Most of the new class of Chromebooks will be based on Intel's more powerful and efficient Bay Trail-M system on a chip.
"Bay Trail is optimized for power, performance and cost," Intel's VP and general manager, Navin Shenoy, said. "They're the first Chromebooks that are also now available with over 11 hours of battery life, which is up from about 10 hours on Haswell."
The Bay Trail models will also be the first Intel Chromebooks to be fanless, he said, and will be 15 percent lighter. In terms of design, we can expect to see more diverse form factors. Some models will offer touchscreens, and some, like Lenovo's offerings, will have a folding display. In addition to those Chromebooks, Intel also introduced a tiny HP Chromebox desktop and announced the availability of LG's all-in-one Chromebase computer. Last but not least, Shenoy also announced that all of the Chrome devices released today will be made with the world's first "conflict-free" microprocessors -- meaning the minerals of which they're made were not mined by slave regimes in the Republic of Congo.
At least a couple of those conflict-free laptops will utilize chips based on the company's Core i3 processor, including an Acer version, available for $349 this summer. An updated version of Dell's 11-inch model should ship later in 2014, as well. As we mentioned, Intel is partnering with at least four major manufacturers -- Acer, ASUS, Lenovo and Toshiba -- to produce Bay Trail-powered devices. Lenovo announced two of these last night: the N20 and N20p. Not to be left out, ASUS also rolled out a couple of new offerings. There's an 11.6-inch C200 and a 13.3-inch C300, both of which will begin shipping this summer.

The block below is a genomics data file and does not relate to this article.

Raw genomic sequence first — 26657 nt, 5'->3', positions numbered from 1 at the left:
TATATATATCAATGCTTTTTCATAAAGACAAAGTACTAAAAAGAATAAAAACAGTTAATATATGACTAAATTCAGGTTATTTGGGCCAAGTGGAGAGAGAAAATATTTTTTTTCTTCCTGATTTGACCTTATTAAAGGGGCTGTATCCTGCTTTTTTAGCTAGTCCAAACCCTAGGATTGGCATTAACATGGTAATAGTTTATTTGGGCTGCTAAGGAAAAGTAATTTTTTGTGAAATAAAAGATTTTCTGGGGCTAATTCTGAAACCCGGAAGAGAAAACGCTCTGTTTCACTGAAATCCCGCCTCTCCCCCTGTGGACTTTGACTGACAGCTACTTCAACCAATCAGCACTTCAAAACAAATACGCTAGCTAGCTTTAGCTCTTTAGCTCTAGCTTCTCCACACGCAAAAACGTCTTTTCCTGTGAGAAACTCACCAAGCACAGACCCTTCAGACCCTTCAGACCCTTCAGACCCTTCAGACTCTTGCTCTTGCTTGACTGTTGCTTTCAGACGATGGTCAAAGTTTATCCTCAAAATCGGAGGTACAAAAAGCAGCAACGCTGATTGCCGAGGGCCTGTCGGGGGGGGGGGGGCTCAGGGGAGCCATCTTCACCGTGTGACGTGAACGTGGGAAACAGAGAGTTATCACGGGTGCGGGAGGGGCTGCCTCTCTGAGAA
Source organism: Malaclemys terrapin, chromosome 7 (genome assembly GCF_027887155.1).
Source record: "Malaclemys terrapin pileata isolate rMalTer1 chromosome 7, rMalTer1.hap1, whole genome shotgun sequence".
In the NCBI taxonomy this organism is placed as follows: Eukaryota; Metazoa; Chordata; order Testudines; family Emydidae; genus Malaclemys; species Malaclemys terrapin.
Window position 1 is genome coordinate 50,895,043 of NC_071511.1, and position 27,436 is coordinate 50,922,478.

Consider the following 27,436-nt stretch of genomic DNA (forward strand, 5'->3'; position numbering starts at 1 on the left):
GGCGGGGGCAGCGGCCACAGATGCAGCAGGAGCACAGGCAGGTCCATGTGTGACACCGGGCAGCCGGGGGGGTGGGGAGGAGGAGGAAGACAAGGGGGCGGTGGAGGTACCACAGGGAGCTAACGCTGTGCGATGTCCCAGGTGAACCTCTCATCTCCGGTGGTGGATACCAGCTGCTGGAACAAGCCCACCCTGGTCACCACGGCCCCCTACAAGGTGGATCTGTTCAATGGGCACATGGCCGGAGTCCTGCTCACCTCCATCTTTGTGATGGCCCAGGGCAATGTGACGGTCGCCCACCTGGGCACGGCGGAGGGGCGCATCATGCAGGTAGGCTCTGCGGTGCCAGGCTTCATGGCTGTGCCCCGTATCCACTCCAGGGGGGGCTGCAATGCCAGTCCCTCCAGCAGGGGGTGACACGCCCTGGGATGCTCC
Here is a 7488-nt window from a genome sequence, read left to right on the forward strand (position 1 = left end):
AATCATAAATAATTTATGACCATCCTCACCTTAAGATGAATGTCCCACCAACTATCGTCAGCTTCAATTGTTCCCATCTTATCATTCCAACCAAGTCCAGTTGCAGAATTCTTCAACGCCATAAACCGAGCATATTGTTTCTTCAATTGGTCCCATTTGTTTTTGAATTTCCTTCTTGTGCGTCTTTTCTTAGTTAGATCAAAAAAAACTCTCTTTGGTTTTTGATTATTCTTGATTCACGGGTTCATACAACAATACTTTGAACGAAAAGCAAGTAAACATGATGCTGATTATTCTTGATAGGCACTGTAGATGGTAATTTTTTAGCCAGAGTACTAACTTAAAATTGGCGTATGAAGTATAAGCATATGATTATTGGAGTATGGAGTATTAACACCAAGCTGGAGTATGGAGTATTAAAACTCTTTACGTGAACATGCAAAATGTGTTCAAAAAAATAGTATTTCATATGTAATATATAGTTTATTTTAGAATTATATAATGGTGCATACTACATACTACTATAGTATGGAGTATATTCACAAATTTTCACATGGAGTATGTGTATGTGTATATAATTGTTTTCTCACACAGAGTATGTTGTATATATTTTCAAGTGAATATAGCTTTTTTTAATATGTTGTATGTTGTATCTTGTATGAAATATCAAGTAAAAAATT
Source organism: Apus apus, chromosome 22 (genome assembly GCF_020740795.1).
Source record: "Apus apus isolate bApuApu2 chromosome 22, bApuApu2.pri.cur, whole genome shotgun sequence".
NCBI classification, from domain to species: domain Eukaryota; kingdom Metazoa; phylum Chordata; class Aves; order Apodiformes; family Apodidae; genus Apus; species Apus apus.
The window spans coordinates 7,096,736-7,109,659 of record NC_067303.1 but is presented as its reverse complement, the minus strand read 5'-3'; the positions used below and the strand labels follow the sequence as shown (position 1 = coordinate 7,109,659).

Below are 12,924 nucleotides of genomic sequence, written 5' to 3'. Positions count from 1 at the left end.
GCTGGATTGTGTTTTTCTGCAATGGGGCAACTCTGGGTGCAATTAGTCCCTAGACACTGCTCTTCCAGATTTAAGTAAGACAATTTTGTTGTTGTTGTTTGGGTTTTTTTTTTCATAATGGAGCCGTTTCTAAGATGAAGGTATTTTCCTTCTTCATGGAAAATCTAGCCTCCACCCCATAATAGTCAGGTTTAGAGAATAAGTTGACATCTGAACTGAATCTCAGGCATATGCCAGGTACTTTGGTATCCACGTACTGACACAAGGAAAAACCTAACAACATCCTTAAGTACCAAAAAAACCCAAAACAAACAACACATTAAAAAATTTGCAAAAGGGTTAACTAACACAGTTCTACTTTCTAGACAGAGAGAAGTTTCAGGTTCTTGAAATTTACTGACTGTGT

Just prior to announcing the latest in the Chrome OS family, Caesar Sengupta, VP of product management at Google, took to the stage to say that their predecessors have been well received.
"Chromebox is the number one selling desktop," he said, "And the top six rated laptops on Amazon are all Chromebooks. They're both the highest rated and the most affordable."
He and Shenoy pointed out that eight of the top computer manufacturers offer Chromebooks, and that Chrome devices are available in over 20 countries and nearly 10,000 schools. And you can expect more markets and institutions set to get Chrome OS machines in the future. In fact, Shenoy showed off an education-focused Chromebook reference design that he hopes will inform the next generation of Chromebooks for schools.
As a cherry on top, Sengupta told us that not only are Google Now and voice commands coming to Chromebooks, but that Play movies will be available to view offline as well.
According to Sengupta, "the momentum is solid and gathering pace." So folks, at least according to Google, we'll be seeing a lot more of you buying (and using) Chromebooks in 2014.